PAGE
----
For the first time in a decade, the B-17 Flying Fortress will cast its fearsome shadow over Brownsville.
"Texas Raiders," a 67-year-old, four-engine heavy bomber flown and maintained by the Commemorative Air Force's Gulf Coast Wing in Houston, will be the biggest star at this weekend's Air Fiesta 2013, which celebrates 50 years of CAF air shows in the Rio Grande Valley.
In honor of the half-century mark, the air show will focus heavily on World War II-era aircraft. David Hughston, Air Fiesta chairman, said the Flying Fortress was a vital U.S. asset during WWII and that 10 years have passed since Air Fiesta has been lucky enough to have one.
"The B-17, because of its capacity, speed and everything about it made it a very effective weapon of war during World War II," Hughston said. "Without it we might not have won the war."
Texas Raiders, a B-17G delivered to the U.S. Army Air Corps in July 1945, will take part in simulated bombing runs during Air Fiesta. The aircraft is one of only 11 B-17s still flying -- nine of them are in the United States -- out of more than 12,000 built between 1936 and 1945.
The aircraft, manufactured by Douglas Aircraft Co. under contract to Boeing, underwent its last restoration between 2002 and 2009 at a cost of $700,000. The then-Mercedes-based CAF acquired the plane in 1967 for $50,000 and added it to its "Ghost Squadron" fleet of WWII aircraft. It was dubbed "Texas Raiders" in 1970. The CAF moved its headquarters to Harlingen in 1968, and in 1991 to Midland where it remains today.
Although Flying Fortresses saw action in every theater of WWII, they were used primarily for daylight, precision bombing raids against German military and industrial targets. Texas Raiders never saw combat, though it was used for satellite tracking and serial mapping after the war until the CAF bought it in the 1960s.
Walt Thompson, a former airline pilot based in Dallas who joined the Gulf Coast Wing in the 1980s, has logged about 700 hours piloting Texas Raiders for air shows and other appearances. Unlike modern aircraft, which use hydraulics and other systems to help maneuver the plane, the B-17's flight controls are totally manual, Thompson said.
"There are no powered flight controls," he said. "Everything is muscle power."
That said, Boeing's brilliant engineers at the time designed a "servo tab" aerodynamic assistance system -- still in use today -- that made the plane easier to fly, Thompson said. Designed as a high-altitude bombing platform, the B-17 is known for being exceptionally stable aloft, he noted.
"Whatever it's doing at any particular moment, it wants to keep on doing that," Thompson said. "If you've got it in a turn, it wants to keep on doing that until you make it stop."
Since the Flying Fortress is a "taildragger," however, taking off, landing and taxiing can be tricky -- especially in a stiff crosswind. The pilot's legs get a workout on the rudder pedals at such times, Thompson said.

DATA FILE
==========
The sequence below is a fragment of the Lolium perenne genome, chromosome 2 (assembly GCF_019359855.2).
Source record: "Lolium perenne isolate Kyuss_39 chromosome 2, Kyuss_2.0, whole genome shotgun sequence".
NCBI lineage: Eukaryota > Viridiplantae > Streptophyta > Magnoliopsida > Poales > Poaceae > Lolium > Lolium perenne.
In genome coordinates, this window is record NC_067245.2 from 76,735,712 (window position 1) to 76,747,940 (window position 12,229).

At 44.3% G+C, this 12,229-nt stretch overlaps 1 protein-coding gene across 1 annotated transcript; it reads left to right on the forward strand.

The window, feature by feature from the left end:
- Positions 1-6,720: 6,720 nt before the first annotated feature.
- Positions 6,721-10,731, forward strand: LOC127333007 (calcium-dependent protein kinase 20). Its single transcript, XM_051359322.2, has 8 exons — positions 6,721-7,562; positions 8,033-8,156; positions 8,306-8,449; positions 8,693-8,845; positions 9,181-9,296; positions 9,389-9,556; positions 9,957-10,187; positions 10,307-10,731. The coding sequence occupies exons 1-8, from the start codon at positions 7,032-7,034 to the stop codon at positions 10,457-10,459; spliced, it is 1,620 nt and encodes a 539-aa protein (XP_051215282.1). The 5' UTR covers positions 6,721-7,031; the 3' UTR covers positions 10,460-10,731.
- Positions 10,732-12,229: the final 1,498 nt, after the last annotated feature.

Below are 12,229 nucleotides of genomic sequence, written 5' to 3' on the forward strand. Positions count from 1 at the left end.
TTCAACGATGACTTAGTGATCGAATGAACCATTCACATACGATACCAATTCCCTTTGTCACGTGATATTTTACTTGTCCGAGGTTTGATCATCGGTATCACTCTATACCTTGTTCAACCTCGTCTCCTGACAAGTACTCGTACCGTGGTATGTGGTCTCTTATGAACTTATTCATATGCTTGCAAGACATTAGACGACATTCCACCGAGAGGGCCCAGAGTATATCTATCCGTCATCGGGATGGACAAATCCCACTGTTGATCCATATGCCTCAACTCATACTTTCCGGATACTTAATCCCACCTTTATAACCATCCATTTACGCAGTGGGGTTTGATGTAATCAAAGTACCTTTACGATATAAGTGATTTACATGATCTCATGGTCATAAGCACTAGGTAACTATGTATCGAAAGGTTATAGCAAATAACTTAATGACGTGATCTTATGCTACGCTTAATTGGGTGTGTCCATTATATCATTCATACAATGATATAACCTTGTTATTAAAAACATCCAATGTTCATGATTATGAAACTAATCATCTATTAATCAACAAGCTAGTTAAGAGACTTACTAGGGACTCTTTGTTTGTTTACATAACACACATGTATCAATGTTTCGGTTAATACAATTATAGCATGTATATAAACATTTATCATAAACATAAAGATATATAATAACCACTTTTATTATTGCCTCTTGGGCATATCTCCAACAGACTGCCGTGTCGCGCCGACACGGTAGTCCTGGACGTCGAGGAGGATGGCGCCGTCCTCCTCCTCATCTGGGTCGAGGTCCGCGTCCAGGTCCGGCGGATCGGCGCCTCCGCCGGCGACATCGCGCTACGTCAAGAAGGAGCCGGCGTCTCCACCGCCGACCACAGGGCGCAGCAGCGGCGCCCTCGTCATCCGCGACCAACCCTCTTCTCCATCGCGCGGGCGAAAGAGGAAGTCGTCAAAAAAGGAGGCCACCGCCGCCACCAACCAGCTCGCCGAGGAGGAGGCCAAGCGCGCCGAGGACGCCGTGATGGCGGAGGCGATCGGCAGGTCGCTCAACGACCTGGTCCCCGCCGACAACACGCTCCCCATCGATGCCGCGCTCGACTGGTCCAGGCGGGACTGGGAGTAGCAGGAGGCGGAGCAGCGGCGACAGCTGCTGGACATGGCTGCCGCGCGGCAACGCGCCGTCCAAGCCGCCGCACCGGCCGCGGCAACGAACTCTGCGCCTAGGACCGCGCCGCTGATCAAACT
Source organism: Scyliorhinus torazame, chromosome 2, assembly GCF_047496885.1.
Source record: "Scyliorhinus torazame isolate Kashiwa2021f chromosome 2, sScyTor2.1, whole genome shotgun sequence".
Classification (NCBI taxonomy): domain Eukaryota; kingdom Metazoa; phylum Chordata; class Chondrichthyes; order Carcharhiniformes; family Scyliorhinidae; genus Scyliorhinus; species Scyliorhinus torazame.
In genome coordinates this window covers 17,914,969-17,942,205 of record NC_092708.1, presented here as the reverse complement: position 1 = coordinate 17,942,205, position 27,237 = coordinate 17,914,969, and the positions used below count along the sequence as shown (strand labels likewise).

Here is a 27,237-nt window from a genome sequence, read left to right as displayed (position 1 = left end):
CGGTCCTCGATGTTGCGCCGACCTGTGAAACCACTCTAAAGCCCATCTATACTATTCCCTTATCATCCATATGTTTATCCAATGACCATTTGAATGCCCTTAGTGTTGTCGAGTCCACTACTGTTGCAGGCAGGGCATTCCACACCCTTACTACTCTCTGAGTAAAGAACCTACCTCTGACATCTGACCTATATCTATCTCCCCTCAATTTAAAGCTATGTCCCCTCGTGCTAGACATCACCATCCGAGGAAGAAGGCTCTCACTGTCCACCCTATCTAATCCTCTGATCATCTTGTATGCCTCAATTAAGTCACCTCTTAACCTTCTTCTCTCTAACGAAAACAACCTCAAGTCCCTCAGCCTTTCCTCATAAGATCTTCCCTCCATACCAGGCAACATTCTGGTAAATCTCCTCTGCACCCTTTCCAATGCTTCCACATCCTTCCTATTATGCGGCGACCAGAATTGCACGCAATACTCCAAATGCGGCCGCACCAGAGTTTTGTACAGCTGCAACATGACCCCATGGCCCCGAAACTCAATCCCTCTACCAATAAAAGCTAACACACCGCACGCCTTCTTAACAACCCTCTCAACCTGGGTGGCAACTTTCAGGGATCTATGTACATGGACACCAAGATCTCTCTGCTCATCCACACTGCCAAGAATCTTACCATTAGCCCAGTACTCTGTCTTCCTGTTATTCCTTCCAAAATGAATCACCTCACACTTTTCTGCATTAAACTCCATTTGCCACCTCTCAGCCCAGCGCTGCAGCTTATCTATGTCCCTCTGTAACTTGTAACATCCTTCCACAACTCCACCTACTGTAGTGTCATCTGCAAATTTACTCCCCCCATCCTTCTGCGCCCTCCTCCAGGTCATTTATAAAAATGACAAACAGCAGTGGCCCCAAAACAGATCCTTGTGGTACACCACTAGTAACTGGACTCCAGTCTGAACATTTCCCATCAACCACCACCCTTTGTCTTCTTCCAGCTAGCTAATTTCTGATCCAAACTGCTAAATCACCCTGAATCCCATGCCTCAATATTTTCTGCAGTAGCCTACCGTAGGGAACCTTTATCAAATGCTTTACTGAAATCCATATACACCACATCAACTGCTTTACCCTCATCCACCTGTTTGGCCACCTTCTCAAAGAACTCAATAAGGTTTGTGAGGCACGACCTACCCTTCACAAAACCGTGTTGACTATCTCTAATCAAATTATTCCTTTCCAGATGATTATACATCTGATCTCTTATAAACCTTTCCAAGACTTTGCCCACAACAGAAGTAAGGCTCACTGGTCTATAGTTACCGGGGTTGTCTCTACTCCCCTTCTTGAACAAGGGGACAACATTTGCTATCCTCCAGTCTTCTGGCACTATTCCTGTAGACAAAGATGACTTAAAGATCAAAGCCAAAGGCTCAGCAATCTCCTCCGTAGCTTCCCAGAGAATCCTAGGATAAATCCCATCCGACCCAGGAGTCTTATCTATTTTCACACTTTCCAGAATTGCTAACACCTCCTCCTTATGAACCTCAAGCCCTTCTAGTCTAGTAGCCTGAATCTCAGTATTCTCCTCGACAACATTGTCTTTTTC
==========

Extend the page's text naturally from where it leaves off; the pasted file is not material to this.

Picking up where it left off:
"It's a pleasant airplane to fly but just totally different compared to modern airplanes," he said.
The B-17's four 1,820-cubic-inch radial engines develop 1,200 horsepower each. In normal flight the bomber guzzles approximately 225 gallons of gasoline an hour. The Flying Fortress costs about $3,000 an hour to operate, including not just oil and gas but maintenance reserves for the engines and other components, Thompson said.
Texas Raiders' volunteer crew members each donate $3,500 to help keep the plane in the air. Those like Thompson who actually fly the plane are expected to kick in extra from time to time when necessary. Appearance fees at air shows, sponsorships, sales of merchandise, tours and rides -- yes, B-17 rides will be available at Air Fiesta -- also help keep it flying.
"Being able to sell flights on these airplanes is relatively new," Thompson said. "It's a major source of income. We do it under a special exemption from the FAA."
Why go to all this trouble and expense to keep a WWII relic in the air? Thompson doesn't hesitate in answering that one.
"It's important because it's a living piece of American history," he said. "Virtually everyone who's ever read about World War II knows that the bombing campaign in Europe was huge. The campaign for Fortress Europe -- it was a key part of that."
Besides its historical importance, the Flying Fortress is among the most familiar icons of WWII. It's majestic rumbling overhead and a nice looking airplane sitting on the ground. It's also a crowd magnet, Thompson said. People want to see it up close and crawl around inside it, he said.
Then there are the veterans -- old men who served on B-17s as young men. What they feel upon seeing a surviving, airworthy Flying Fortress -- much less riding in one -- is knowable only to fellow B-17 veterans.
"It's such a joy to be around that airplane that's so important to so many people," Thompson said. "It rubs off on you."
The B-17 earned an almost mythic reputation for toughness -- returning its crews safely to base time and again after missions despite being shot to pieces.
"The ruggedness of the B-17 I think is the thing it's best known for," Thompson said. "The pictures that have been taken of these airplanes that have made it back with huge damage: You think, my God, how did that thing stay in the air?"
IF YOU GO
Air Fiesta 2013
--When: March 9-10
--Where: Brownsville South Padre Island International Airport
--Tickets: $15 in advance, $20 at the gate. Children younger than 12 are free
Tickets available online. Also available at Cameron County Stripes stores, Brownsville Convention & Visitors Bureau and CAF Rio Grande Valley Wing Museum